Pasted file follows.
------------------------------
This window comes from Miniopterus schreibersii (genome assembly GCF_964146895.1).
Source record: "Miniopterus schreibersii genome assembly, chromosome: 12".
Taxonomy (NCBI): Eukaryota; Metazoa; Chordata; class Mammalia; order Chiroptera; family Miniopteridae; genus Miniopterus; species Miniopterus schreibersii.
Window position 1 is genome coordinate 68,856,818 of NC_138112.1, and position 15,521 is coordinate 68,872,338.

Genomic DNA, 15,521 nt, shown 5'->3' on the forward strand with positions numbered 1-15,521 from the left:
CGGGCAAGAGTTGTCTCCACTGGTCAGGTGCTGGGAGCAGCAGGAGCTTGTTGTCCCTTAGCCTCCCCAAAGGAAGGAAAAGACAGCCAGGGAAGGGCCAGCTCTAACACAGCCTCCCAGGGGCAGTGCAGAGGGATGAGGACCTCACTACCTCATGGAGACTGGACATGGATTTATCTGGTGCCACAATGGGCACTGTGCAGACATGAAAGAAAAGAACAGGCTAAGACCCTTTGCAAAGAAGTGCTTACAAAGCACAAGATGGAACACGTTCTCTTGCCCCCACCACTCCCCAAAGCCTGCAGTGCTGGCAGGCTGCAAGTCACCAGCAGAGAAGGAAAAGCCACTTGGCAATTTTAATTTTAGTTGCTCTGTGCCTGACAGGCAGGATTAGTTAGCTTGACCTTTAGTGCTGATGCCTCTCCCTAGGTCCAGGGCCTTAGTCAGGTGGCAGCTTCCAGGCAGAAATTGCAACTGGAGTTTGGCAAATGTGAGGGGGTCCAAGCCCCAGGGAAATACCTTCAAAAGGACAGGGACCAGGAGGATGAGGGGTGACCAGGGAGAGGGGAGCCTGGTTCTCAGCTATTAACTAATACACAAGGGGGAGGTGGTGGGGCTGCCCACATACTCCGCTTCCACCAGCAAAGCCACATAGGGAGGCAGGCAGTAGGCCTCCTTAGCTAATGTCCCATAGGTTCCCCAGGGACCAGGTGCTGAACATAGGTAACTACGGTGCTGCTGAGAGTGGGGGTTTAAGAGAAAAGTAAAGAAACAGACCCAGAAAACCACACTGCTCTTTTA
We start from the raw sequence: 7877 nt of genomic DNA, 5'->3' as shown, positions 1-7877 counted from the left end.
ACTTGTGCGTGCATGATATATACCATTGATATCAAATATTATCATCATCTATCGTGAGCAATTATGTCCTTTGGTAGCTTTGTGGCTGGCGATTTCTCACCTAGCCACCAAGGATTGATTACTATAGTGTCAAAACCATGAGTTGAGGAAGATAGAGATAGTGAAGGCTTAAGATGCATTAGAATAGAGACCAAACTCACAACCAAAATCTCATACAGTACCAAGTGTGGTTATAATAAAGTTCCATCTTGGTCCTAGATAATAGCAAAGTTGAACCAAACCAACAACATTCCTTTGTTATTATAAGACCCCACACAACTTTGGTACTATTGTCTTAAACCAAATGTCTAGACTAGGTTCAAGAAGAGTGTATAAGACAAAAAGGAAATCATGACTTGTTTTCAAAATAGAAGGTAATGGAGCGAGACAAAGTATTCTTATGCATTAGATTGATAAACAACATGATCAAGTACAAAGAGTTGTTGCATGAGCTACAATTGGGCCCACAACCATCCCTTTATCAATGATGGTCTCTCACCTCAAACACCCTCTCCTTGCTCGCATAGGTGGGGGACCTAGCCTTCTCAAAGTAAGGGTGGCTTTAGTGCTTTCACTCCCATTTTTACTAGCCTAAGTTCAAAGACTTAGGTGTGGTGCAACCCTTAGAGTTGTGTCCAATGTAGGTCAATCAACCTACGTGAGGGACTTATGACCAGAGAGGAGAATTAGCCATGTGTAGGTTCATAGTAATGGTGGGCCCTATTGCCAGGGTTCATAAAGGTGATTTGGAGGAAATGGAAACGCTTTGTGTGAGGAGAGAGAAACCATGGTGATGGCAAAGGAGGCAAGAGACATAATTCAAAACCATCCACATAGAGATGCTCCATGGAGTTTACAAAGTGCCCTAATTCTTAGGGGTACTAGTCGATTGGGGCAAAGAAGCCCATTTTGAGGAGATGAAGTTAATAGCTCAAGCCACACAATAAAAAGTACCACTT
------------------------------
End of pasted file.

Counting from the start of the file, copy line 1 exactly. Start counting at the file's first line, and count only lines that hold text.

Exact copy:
This window comes from Miniopterus schreibersii (genome assembly GCF_964146895.1).